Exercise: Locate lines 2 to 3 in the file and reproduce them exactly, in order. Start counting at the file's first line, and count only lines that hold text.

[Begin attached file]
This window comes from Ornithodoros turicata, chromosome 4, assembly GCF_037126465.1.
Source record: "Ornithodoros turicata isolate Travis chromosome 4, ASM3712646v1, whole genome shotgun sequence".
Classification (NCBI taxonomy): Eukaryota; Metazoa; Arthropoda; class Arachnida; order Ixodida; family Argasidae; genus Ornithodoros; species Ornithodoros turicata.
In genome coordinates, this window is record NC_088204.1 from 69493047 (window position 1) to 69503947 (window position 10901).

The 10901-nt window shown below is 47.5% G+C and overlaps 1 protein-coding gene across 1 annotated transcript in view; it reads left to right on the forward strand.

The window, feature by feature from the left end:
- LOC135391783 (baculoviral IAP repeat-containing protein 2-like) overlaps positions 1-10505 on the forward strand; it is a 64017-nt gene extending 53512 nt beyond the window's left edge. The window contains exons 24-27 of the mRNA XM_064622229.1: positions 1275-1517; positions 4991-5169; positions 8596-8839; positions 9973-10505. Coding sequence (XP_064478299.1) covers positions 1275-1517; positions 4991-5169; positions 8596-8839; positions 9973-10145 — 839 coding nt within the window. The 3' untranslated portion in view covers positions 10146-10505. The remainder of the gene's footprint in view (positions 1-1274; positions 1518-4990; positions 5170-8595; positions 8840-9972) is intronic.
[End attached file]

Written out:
Source record: "Ornithodoros turicata isolate Travis chromosome 4, ASM3712646v1, whole genome shotgun sequence".
Classification (NCBI taxonomy): Eukaryota; Metazoa; Arthropoda; class Arachnida; order Ixodida; family Argasidae; genus Ornithodoros; species Ornithodoros turicata.